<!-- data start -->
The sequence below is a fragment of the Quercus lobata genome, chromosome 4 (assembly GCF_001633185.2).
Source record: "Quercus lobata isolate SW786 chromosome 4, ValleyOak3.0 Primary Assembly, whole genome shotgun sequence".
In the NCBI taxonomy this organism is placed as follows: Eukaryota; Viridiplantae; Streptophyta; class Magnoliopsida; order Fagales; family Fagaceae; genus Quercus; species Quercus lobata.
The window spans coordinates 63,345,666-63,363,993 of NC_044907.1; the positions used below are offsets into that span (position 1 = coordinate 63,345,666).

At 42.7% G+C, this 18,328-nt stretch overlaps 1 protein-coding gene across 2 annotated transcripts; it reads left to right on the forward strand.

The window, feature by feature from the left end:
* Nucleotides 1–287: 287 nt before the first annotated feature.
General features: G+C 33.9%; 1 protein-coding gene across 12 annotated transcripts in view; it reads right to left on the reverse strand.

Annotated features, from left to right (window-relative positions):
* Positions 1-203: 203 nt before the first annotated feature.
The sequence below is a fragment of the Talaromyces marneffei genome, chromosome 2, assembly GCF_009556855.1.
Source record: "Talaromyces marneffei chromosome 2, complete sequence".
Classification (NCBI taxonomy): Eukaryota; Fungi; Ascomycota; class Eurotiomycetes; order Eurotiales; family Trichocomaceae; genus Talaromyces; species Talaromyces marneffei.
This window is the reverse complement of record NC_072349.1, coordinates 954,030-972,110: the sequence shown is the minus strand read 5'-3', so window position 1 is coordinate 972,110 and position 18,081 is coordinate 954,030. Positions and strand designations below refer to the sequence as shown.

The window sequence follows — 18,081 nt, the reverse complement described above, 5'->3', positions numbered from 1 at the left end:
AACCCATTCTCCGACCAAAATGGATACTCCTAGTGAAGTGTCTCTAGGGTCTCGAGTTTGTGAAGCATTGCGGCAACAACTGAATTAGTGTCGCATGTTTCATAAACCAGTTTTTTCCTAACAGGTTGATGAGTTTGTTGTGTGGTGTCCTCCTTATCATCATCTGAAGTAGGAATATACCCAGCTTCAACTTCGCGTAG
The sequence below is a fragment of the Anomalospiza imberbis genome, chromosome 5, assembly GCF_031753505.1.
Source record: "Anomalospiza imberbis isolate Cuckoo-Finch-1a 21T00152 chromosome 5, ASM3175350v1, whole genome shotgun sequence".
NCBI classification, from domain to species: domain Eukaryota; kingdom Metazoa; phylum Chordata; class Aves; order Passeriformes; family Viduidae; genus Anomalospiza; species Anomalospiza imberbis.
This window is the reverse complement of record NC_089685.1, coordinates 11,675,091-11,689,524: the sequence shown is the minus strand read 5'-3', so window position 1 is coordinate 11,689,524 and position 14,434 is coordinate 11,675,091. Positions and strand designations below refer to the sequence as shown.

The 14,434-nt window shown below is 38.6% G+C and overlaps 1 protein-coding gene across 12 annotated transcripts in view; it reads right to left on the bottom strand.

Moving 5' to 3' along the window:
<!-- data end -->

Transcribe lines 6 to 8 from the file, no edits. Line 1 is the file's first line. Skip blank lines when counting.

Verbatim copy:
The window, feature by feature from the left end:
* Nucleotides 1–287: 287 nt before the first annotated feature.
General features: G+C 33.9%; 1 protein-coding gene across 12 annotated transcripts in view; it reads right to left on the reverse strand.